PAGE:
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Constellation-Exelon deal gets final approval

Exelon Corp.’s $7.9 billion acquisition of Baltimore’s last remaining Fortune 500 company cleared its final regulatory hurdle Friday with the conditional approval of the deal by the Federal Energy Regulatory Commission.

On Feb. 17, Maryland’s Public Service Commission gave its approval for the Chicago-based firm to take over Constellation Energy Group, the parent company of Baltimore Gas & Electric Co. The Nuclear Regulatory Commission signed off on the deal a few days before that, and the other approvals — including from shareholders from both companies — preceded that.

FERC conditionally approved the deal but the conditions are unlikely to affect the deal. The PSC’s conditions hew closely to an agreement hammered out in December between the companies and Gov. Martin O’Malley.

“Constellation has resolved the FERC investigation,” Constellation CEO Mayo A. Shattuck III said in a statement. “We are putting it behind us and moving forward with our merger with Exelon. While Constellation disagrees with the FERC staff’s claims, we believe it is in the interest of all parties to settle this case and avoid expensive, protracted litigation.”

The FERC settlement includes payment of penalties related to Constellation’s energy trading transactions in New York wholesale energy markets from September 2007 to December 2008. Under the settlement, Constellation is to pay a $135 million civil penalty.

The company will also pay $110 million in “disgorgement.” A total of $6 million will go to six regional grid operators to improve their surveillance and analytic capabilities. The remaining $104 million will seed a fund, administered by a FERC administrative judge, that will make payments to state agencies that make claims on behalf of consumers.

“We believe Constellation’s trading practices in question were lawful portfolio risk management transactions,” Shattuck said in the statement. “The company admits to no wrongdoing in this case. Even so, these practices do not reflect Constellation’s trading operations today, nor in the future.”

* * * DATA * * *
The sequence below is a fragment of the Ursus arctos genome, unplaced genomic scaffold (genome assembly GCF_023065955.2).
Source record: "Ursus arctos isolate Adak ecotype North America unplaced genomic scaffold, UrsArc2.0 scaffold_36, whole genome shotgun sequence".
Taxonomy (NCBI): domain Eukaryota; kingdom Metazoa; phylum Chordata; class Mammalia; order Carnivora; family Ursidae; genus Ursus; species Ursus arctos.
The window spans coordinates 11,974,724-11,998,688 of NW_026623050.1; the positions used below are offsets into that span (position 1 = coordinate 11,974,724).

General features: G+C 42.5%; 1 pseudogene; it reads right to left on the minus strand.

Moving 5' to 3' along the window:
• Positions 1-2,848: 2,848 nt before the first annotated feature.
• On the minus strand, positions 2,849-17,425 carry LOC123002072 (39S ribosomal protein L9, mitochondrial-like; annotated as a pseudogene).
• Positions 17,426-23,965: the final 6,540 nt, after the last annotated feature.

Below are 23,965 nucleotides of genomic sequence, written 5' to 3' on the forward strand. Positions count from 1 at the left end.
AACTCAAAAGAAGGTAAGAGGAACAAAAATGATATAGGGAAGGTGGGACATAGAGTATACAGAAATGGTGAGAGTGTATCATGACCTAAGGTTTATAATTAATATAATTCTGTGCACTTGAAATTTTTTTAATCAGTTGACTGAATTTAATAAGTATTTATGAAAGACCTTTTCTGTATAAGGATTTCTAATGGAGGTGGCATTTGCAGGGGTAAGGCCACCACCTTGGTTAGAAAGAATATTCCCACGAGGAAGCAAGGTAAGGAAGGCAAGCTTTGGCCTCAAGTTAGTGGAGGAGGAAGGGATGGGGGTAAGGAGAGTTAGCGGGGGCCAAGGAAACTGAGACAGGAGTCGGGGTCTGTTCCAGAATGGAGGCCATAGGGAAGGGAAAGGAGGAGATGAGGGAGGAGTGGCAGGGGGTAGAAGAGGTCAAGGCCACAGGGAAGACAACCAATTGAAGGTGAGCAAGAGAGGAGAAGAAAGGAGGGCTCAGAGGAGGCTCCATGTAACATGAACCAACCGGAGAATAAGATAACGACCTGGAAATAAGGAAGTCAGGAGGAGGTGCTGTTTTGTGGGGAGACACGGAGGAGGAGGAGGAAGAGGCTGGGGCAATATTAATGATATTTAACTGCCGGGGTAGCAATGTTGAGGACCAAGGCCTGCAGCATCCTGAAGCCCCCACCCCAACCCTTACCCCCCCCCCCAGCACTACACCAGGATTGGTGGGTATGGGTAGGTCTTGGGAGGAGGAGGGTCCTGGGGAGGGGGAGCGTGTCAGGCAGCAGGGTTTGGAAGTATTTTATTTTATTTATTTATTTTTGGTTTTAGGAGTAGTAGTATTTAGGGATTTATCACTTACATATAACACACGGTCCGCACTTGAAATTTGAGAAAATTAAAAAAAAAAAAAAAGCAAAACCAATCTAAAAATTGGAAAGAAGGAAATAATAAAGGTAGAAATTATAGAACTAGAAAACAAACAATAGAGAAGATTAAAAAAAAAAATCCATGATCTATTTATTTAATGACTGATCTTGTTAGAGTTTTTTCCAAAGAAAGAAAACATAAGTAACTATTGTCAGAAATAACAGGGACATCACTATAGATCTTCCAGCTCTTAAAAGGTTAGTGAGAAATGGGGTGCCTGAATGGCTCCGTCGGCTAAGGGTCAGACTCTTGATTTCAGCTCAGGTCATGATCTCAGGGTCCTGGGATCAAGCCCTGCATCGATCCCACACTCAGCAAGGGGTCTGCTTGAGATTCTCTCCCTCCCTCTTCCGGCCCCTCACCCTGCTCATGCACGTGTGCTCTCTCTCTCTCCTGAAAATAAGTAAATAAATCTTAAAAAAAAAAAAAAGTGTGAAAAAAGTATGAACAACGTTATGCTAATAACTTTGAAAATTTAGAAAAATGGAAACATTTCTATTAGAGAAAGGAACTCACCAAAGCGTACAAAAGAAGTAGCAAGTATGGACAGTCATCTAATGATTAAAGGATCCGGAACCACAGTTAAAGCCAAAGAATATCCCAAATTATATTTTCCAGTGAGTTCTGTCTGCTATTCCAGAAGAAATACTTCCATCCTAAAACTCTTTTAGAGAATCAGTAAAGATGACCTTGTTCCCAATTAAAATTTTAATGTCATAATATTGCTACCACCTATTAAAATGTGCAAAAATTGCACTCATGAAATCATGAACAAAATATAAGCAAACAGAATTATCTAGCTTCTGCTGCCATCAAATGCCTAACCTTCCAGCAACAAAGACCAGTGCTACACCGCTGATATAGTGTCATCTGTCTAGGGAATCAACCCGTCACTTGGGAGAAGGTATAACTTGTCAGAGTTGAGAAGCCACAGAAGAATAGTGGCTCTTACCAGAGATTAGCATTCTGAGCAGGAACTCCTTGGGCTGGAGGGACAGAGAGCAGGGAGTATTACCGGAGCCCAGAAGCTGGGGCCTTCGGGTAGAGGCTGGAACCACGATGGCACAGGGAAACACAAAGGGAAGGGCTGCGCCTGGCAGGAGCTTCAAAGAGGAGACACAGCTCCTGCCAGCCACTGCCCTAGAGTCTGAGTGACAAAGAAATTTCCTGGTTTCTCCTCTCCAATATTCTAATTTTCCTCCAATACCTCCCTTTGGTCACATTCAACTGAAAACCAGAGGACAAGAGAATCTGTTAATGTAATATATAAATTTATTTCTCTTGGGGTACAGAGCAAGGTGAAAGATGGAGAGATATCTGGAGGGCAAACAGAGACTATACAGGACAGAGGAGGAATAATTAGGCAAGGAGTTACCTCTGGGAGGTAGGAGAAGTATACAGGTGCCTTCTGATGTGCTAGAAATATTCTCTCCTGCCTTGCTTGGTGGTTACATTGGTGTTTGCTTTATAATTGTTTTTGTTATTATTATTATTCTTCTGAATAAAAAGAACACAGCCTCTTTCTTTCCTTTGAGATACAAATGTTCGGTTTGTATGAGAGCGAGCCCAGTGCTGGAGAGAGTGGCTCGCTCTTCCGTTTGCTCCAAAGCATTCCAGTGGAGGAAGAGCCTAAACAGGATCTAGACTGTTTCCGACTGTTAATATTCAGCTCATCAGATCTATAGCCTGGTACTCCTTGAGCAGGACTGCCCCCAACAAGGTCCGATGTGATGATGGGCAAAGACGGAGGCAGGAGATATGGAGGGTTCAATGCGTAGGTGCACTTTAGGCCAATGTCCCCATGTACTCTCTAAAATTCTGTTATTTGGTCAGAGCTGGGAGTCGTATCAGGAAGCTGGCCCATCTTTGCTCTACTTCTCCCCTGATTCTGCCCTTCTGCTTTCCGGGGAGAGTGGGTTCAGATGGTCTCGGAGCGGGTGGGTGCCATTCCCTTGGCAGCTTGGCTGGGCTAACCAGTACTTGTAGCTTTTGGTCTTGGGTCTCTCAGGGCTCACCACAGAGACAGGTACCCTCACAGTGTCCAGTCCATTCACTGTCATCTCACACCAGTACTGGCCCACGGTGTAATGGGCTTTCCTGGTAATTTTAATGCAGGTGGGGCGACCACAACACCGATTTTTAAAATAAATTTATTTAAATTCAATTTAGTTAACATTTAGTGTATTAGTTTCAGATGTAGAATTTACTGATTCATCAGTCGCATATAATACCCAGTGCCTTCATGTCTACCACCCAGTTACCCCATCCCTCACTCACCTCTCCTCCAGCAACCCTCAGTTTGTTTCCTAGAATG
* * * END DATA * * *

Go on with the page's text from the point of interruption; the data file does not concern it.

Prior to the FERC approval, a deal with Maryland regulators included a $100 rate credit to all BGE customers that is to be paid within 90 days. Exelon must invest $113.5 million over three years into a fund to provide energy efficiency and low-income energy assistance to BGE customers. Exelon also will need to develop between 285 and 300 megawatts of new generation within the state.

Of the total amount, 120 megawatts will come from a primarily natural gas-fired plant, which needs to be online by December 2015. Exelon will also need to develop 125 megawatts using alternative renewable resources, like wind or solar power. The deadline for completion is January 2022. Exelon will also have until December 2015 to add 30 additional megawatts of solar generation in Baltimore and other jurisdictions.

The new generation condition is meant to help protect Maryland consumers from higher rates since Exelon will now have a greater market share in the regional power grid.

Other conditions include keeping staffing levels the same at BGE and at two power plants the companies must sell off, for a two-year period. The PSC could also require divestiture of BGE if Exelon files for bankruptcy or allows its credit rating to drop six levels below investment grade.

The Constellation name will live on as the companies’ competitive power division, which will be headquartered in a $120 million building to be constructed at Harbor Point in Baltimore. Constellation will move from its current headquarters on Pratt Street at the Inner Harbor.

The building is slated for completion in 2014, and is being planned to achieve Platinum LEED status. The tower will have up to 400,000 square feet of office space and a 70,000-square-foot trading floor, 3,000 parking spaces, 600 residential units and 150,000 square feet of retail space. An 11-acre park, including a tournament-grade lacrosse field as part of a new U.S. Lacrosse complex, is also expected to be built at the site.

One comment

  1. Will we notice an increase in our stock holdings?

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